This anthology contains ten selections on the philosophy of religion, all of which were written by English-speaking analytic philosophers. The opening selection contains the contributions of Antony Flew, R. M. Hare, and Basil Mitchell to the University discussion on theology and falsification. This first selection, written in 1951, establishes the basic problematic for the book, as indeed it has for much of the discussion of religion among analytic philosophers during the last twenty years. The next three chapters in the (...) book contain articles by I. M. Crombie, John Hick, and R. B. Braithwaite which further develop the question of the falsifiability of religious statements. These are followed by articles by J. L. Mackie and Alvin Plantinga which give contrary interpretations regarding the impact of the existence of evil upon the credibility of religious assertions. The remaining chapters contain discussions of religious belief by D. Z. Phillips and H. H. Price, and of the possibility of deciding the question of the existence of God by R. W. Hepburn and Terence Penelhum. The editor provides a helpful introduction which shows the relationships between the various articles and underscores the main contributions of each. The editor also provides a useful and ample bibliography of English-language books and articles on the philosophy of religion, most of them by analytic philosophers. The bibliography is arranged according to the subject-matter covered in the text. This is a representative and useful anthology of the analytic philosophy of religion. It makes clear what are the major questions which interest analytic philosophers of religion, what procedures these thinkers use to try to answer these questions, and what some of their answers are. The editor suggests that if there is a single lesson to be learned from his anthology, it is that the philosophy of religion demands both philosophical competence and a sympathetic understanding of the religious subject-matter. Another lesson one could easily draw from this collection is that the strength of analytic philosophy of religion lies in its logical exactitude and clarity of expression, while a major weakness is its neglect of the wealth of data regarding religion provided by phenomenology, the history of religions, and the social sciences.--H. F. (shrink)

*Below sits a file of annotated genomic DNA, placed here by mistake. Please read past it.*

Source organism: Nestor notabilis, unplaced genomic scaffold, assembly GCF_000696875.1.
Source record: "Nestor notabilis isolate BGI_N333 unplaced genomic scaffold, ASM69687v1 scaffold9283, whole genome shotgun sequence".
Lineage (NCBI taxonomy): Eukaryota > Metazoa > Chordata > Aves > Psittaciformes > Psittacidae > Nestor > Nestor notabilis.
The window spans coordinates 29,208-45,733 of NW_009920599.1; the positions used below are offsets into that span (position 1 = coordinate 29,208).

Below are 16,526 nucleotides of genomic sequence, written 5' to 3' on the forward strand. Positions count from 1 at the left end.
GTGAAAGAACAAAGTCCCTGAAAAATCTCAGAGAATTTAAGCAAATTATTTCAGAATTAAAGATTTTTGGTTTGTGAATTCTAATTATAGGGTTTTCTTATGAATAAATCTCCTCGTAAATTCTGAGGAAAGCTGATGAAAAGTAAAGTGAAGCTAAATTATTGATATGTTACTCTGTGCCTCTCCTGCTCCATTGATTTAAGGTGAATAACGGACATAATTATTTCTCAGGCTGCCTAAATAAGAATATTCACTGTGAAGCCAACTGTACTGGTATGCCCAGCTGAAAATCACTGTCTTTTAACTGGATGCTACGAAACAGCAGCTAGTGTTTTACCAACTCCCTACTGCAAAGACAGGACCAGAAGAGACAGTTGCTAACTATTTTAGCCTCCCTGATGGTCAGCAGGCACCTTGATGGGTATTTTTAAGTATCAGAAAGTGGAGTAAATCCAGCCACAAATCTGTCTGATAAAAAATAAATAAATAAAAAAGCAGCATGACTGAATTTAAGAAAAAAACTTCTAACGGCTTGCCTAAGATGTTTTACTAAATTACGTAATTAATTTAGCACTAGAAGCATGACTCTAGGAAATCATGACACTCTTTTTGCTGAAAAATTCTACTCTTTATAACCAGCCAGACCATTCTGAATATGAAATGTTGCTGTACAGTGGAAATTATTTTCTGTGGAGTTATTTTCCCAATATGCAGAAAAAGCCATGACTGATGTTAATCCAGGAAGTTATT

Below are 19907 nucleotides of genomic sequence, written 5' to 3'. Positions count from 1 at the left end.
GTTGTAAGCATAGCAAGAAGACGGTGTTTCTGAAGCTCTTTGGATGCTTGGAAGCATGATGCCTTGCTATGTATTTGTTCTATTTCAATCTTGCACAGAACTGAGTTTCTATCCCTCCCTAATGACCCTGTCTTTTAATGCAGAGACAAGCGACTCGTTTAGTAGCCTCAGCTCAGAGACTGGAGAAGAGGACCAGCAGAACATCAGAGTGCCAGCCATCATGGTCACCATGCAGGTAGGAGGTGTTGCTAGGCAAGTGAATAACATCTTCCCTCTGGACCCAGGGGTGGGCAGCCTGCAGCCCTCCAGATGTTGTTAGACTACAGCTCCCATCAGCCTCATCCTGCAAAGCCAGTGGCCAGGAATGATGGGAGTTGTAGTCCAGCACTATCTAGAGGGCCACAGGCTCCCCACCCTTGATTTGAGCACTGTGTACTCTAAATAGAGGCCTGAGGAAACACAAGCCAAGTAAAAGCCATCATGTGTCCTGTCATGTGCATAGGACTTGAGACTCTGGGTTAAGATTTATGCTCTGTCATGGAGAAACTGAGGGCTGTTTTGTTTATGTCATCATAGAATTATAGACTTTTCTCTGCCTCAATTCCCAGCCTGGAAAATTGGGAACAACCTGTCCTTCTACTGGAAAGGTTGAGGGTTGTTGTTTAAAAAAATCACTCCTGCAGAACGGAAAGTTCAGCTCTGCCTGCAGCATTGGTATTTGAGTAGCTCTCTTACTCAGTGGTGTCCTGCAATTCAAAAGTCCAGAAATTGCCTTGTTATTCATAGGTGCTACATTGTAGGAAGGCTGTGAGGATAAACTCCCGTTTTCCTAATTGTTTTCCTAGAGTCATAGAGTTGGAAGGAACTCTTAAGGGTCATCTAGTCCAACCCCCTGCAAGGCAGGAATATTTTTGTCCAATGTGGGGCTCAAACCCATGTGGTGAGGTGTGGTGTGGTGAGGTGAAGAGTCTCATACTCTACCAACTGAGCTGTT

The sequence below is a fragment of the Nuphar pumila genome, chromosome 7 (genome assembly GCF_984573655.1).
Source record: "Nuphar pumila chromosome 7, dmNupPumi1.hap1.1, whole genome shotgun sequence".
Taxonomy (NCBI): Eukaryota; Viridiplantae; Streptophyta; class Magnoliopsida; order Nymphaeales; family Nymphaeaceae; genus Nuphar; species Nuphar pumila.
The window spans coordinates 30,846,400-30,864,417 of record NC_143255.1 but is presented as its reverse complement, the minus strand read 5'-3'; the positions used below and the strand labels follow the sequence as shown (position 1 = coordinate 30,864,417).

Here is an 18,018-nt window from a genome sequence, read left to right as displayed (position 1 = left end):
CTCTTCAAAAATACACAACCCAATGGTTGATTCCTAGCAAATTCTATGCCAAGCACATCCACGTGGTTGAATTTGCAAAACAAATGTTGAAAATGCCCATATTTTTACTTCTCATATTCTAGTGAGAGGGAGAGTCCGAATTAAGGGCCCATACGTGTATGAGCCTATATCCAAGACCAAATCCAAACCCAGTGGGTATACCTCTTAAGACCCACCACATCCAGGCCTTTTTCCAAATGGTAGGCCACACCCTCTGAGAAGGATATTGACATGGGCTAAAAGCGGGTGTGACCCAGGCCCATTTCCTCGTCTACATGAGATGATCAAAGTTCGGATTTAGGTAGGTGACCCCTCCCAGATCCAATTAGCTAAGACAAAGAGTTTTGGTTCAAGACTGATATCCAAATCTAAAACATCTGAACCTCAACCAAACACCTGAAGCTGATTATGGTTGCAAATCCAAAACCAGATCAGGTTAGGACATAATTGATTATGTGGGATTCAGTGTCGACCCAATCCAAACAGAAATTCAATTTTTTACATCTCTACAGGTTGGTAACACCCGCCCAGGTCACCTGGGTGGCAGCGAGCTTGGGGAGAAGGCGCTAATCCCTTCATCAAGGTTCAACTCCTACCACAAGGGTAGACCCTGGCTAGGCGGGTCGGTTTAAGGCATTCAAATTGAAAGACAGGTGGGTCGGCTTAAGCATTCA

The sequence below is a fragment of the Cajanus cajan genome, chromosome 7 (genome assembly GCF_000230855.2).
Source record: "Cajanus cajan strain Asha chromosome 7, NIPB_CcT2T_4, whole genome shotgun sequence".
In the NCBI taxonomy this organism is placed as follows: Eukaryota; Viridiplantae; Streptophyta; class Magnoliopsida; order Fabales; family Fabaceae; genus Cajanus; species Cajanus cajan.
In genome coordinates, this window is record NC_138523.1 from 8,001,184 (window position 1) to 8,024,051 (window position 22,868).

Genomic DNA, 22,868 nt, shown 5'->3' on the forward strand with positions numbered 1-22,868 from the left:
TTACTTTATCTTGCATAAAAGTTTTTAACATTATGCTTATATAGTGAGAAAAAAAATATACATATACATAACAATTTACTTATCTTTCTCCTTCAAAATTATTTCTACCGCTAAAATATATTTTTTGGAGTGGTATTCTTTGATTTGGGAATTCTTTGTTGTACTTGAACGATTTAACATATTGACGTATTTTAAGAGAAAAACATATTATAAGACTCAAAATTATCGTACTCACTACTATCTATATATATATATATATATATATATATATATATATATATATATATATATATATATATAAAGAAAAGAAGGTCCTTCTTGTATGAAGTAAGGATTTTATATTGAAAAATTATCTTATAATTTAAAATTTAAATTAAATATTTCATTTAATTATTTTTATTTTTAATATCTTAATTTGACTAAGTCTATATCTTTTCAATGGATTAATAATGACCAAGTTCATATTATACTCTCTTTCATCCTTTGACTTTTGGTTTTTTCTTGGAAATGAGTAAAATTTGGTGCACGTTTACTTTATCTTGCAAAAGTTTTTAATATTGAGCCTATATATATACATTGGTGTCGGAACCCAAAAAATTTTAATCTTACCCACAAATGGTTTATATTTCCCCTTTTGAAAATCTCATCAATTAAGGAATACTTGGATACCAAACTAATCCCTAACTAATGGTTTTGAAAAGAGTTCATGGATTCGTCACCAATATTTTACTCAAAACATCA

These essays represent an important contribution to modern philosophical theology. They begin with an appreciation of Basil Mitchell's work and then discuss the role of reason in the justification of Christian theism, giving special attention to the nature of informal reasoning in religion and science. The latter essays examine particular arguments raised by specific religious concepts, covering such topics as the problem of evil, conspicuous sanctity, atonement, and the Eucharist. Drawn from a wide spectrum of philosophers and theologians, the (...) contributors include Maurice Wiles, Grace M. Jantzen, Gordon Kaufman, J.R. Lucas, Rom Harr'e, Richard Swinburne, and Michael Dummett. (shrink)
‘I can't believe that,’ said Alice. ‘Can't you?’ the Queen said in a pitying tone. ‘Try again: draw a long breath and shut your eyes.’ Alice laughed. ‘There's no use trying,’ she said. ‘One can't believe impossible things.’ ‘I dare say you haven't had much practice,’ said the Queen. ‘Why sometimes I've believed as many as six impossible things before breakfast.’.
Many analyses of belief in the soul ignore the soul in the words. Dislocations of concepts occur when words are divorced from their normal implications. The ‘soul’ is sometimes the dislocated utterer of such words. Pictures, including pictures of the soul leaving the body, may mislead us by suggesting applications which they, in fact, do not have. But pictures of the soul may enter people's lives as desires for a temporal eternity. Contrasting conceptions of immortality and eternal life depend on (...) a willingness to say farewell to life. Atheistic denials of temporal eternities, do not appreciate these other possibilities. (shrink)